More grim statistics for future Sheryl Sandbergs and Marissa Mayers:

After 60 years of asking a random sample of Americans which gender they prefer to work for, Gallup recently found that both men and women still prefer a male boss over a female boss — a gap that has barely budged in the last 10 years.

In a survey of 2,059 Americans from a variety of work backgrounds, 35 percent said they prefer a male boss, while 23 percent said they prefer to work for a woman. Forty-one percent, meanwhile, volunteered that they don't care either way — the largest percent in the history of the survey.

Since 1953 the gap has narrowed: 66 percent preferred a male boss in 1953, while just 5 percent preferred a woman, and 25 percent saw no difference.

But, like other aspects of gender imbalance at work, the move toward equal boss preference has lost steam in the last decade. In 2002, 19 percent of Americans preferred a female boss, and 31 preferred a male boss — a similar difference to the one Gallup found today, and one that mirrors the gender wage gap. For comparison, earlier this year, the U.S. Census Bureau said women in full-time, year-round jobs still make 77 cents for every dollar men make — a zero percent change since 2002. Many have been lamenting this fact for the last half-decade, asking why a movement that once seemed unstoppable is apparently stuck in neutral.

The answer for both the wage and attitudes-about-bosses gaps are likely more complicated than run-of-the-mill sexism. One factor for the latter poses a kind of catch-22. When it comes to taking directions from superiors, people may tend to prefer what they know: 54 percent of those surveyed say they currently work for a man, while only 30 percent work for a woman. And the percentage of male bosses grows on the way up the corporate latter, says a census by Catalyst, a non-profit related to women and the business world. In 2012, women held only 14.3 percent of executive officer positions at Fortune 500 companies, and just 16.6 percent of board of director positions. One quarter of these companies operated with no women executive officers at all.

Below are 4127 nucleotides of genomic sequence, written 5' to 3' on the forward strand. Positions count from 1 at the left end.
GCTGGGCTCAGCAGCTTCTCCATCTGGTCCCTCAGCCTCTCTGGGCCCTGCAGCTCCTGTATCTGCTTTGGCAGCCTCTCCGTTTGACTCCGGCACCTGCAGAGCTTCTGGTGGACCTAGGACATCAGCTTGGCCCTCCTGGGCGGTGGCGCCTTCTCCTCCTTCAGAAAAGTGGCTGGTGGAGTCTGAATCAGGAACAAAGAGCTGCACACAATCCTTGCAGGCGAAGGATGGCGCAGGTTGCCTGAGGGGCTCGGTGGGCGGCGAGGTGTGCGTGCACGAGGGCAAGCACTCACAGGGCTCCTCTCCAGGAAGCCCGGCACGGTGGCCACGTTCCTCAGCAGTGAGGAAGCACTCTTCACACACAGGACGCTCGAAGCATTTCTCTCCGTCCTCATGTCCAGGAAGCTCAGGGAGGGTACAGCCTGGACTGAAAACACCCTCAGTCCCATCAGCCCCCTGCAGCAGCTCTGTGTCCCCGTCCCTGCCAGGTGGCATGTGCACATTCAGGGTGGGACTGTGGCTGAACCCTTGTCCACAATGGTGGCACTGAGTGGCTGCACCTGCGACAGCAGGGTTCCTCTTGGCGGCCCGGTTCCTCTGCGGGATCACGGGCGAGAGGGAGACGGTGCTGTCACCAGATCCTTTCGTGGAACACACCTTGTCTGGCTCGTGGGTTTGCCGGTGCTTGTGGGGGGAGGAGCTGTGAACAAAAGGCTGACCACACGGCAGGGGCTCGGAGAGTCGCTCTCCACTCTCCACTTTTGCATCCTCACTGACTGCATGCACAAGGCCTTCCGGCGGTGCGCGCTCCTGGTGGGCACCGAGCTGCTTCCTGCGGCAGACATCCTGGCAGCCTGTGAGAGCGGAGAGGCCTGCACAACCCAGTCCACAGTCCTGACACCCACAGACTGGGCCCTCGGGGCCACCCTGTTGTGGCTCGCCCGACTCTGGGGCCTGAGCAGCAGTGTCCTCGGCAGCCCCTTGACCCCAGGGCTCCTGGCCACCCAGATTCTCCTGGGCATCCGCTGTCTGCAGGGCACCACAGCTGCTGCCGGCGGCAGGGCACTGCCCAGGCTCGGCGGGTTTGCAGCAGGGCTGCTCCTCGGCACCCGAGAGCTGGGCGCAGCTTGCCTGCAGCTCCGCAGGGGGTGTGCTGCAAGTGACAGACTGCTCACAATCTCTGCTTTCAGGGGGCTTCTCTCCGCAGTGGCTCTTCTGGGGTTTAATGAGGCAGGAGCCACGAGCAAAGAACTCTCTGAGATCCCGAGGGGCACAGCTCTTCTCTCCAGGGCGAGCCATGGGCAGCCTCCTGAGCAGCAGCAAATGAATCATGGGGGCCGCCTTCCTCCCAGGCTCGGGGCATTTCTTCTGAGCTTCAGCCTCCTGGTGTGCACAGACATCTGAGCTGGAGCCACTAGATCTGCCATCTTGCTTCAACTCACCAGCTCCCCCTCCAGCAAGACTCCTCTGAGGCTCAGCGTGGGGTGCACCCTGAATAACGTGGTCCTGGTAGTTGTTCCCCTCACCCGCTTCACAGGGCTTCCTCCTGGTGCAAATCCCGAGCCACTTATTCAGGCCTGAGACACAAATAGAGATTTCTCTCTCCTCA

This matters because Gallup found that those surveyed who currently work for a woman are more likely to prefer a female boss than those who work for a man. The preference didn't entirely fill in the blank space, but it helped. Gallup puts it like this:

Those who currently work for a woman are as likely to prefer having a female boss as a male one. This is one of the few subgroups of the population that does not tilt in the "male boss" direction. Those who currently work for a man prefer a male boss, by 35 percent to 17 percent. [Gallup]

Still, the polling company is careful to warn against reading too much into the data: "[I]t is possible that workers who initially prefer a female boss are more likely to end up in circumstances in which they have a female boss," it says. But it's not an outlandish proposition: That a world with more female bosses would also be a world with more people who like female bosses.

Clearly, we're still a ways off from such a world. As Sheryl Sandberg pointed out earlier this year in her blockbuster career book, Lean In, some of the stunted progress women are experiencing at the top level might be due to a "likability gap." Studies have suggested that the more promotions, raises, and accolades a woman earns in the workplace, the less likely she is to be liked by her peers and coworkers, whereas likability and achievement for men are often positively correlated. This argument seems to align nicely with Gallup's findings — maybe people prefer male bosses because they don't yet see female bosses as "likable."

But Gallup's results also suggest that this could change. American workers may see a stronger link between female success and likability when more female bosses are signing more checks.